Roger Bryer – Money Laundering, Operation Torren and SOCA
In August 2000, Roger Bryer got involved in one of the biggest international money laundering syndicates. He helped 2 expatriate English bankers in Germany, Donald Somers, and Matthew Holmes, vanish $US15.5 million from Commerzbank.
They transferred those funds to an ABN Amro Bank account in Amsterdam in a company account based in the British Virgin Islands. For those who don’t know, the British Virgin Islands are one of the biggest havens for shell companies.
Who is Roger Bryer?
Roger Bryer was a prominent figure in Perth’s fringe second-board business scene during the 80s. He ran Sun Securities, an investment firm, TPS Group, a forestry firm, and Base Resources, a mining firm.
Roger used to dine with notable personalities such as Alan Bond and Peter Briggs.
At one point, he was battling for control of the business with Peter Laurance. Before making headlines for his involvement in a major money laundering syndicate, Roger Bryer had entered the news for a completely different reason.
He had given evidence at Northbridge identity Vince Italiano’s wilful murder trial about a failed business transaction he had discussed with the crook.
In 2000, when the money arrived in his pocket, Roger Bryer had enough funds to stay out of the limelight. After all, he had invested in a lot of property and was operating a collectibles shop in Fremantle called Millennium Exposition of WOnders.
Clearly, Roger didn’t need to indulge in additional business transactions. However, he was always on the lookout for the next big thing.
In May 2000, Roger Bryer caught up with Tony Silano, a slightly bigger property developer, and an American businessman.
Silano had once secured gold bond certificates supported by then-Philippines president Ferdinand Marcos. He used them to fund his plans for building a casino in Las Vegas.
However, when Marcos lost his reign and couldn’t get access to the Swiss account which held the certificates, he went to Zurich and hacked his way in.
Silano introduced Roger Bryer to Raymond Jewitt. Later, he also met with Herbert Austin. That’s how things got complicated.
The Complicated Web of the Syndicate and Roger Bryer’s Involvement
2 weeks after the transfer of funds from Commerzbank to the ABN Amro account, other transactions started happening.
Someone named Friedrichs transferred $US4.4 million to different accounts in the Bahamas, Switzerland, Austria, and Indonesia. Then, an additional $10.1 million reached the National Australia Bank account which was under the control of Roger Bryer and his wife Yulia Bryer.
Through this account, he transferred some of the funds into two of his companies, Redbay Investments, and Warm Exports.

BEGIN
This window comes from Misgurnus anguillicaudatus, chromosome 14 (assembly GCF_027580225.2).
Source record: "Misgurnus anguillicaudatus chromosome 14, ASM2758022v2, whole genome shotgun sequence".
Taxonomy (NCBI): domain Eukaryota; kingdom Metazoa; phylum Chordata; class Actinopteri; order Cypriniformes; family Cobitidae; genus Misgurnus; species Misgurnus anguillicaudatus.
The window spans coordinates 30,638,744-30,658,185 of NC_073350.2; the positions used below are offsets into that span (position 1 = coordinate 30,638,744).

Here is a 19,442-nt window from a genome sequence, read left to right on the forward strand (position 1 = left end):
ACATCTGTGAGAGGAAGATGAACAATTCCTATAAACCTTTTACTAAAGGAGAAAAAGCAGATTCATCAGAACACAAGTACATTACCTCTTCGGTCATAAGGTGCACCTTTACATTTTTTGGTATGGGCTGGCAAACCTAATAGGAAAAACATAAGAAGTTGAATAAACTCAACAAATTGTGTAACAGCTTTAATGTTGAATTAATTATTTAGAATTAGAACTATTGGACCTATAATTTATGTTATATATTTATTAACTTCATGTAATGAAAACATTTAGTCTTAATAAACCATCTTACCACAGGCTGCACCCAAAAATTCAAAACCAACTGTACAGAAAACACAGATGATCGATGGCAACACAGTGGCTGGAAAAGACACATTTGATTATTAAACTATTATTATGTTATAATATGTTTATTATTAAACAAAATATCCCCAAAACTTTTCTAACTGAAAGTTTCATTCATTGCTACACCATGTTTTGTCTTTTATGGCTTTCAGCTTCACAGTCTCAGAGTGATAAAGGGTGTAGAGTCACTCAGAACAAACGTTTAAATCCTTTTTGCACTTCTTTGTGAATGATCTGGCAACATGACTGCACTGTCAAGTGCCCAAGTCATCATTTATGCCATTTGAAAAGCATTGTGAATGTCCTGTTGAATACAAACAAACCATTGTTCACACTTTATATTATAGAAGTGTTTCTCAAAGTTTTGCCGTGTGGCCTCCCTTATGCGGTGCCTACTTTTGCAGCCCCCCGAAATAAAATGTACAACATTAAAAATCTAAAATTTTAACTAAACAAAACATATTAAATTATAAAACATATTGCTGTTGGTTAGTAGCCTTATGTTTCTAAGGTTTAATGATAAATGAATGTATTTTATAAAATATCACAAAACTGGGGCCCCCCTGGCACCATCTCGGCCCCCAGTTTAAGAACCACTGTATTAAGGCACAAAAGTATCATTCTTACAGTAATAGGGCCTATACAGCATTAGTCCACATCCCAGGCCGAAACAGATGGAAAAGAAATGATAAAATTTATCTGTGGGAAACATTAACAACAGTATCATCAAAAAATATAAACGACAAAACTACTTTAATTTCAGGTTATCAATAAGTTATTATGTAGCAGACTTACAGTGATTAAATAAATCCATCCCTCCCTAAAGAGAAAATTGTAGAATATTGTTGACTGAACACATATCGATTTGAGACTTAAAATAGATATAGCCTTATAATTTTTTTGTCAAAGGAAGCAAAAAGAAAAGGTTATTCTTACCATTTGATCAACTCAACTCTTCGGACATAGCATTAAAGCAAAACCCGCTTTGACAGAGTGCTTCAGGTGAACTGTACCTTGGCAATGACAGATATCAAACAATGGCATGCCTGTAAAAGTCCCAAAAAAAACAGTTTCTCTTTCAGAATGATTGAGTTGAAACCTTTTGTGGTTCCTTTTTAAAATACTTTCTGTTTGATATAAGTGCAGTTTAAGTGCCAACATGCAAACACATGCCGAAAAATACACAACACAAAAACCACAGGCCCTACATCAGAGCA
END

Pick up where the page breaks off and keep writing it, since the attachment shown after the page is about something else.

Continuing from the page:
Later, he transferred some of the funds to the American bank accounts of his Gibraltar-based firms, Vista Blue and Propvest. Also, some of this money reached the account of disbarred US lawyer Donald G. Coffman Jr.
SOCA, Operation Torrens, and Roger Bryer
Clearly, it was a complicated scheme. According to England’s Serious Organised Crime Agency, investigators only found out that a big portion of the Commerzbank funds had arrived in Britain in 2006.
To investigate this matter and find the culprits, SOCA began Operation Torrens.
In 2012, SOCA tried, convicted, and jailed Austin and Jewitt for 8 and 3 years respectively.
It said that the syndicate believed it could avoid the attention of law enforcement agencies by spreading its funds through numerous global transactions. The group hoped that no single authority would have the overall responsibility for investigating the crime or would they have the resources.
SOCA proved to them that their assumptions were wrong.
The statements sounded good, for sure. But they didn’t reveal the Australian connection aka Roger Bryer.
Arrest and the Aftermath:
In 2006, the Australian Federal Police arrested Roger Bryer and interviewed him about his involvement in the money laundering syndicate. They secured Supreme Court orders to freeze a $3.2 million apartment in the Thermos building of Mount Street.
The apartment was under the ownership of Redbay Investments, one of Roger Bryer’s companies.
Authorities suspected that he had purchased that apartment through stolen funds.
According to US documents, which SOCA had filed as part of its investigation into the movement of money out of Roger’s companies, the money had reached Anthony Heald. Anthony is an English businessman who was already facing fraud investigations in the US and Britain.
SOCA said in its request for assistance that Bryer was denying knowledge of the funds being fraudulent.
Roger explained that Jewitt had placed the money with him for investment in Australia and he undertook it at Jewitt’s behest.
However, it’s been years since his arrest. Apart from Roger Bryer, everyone else involved in this syndicate has either been charged or thrown in jail.
When the authorities froze his property, Roger’s lawyer said that he was just a bona fide third party without notice of any impropriety in relation to the invested funds.
It’s been years since the investigations exposed this money laundering scam. However, there has been no update on this story for a decade now. Either the Australian authorities failed to investigate further or Roger Bryer paid someone off.
In any case, it’s vital that the authorities look into Roger’s financials and take stringent action in this regard.
Roger Bryer was able to get away with one of the largest international money laundering schemes scot-free. The Australian authorities must look into him and expose his nefarious schemes.
- Money laundering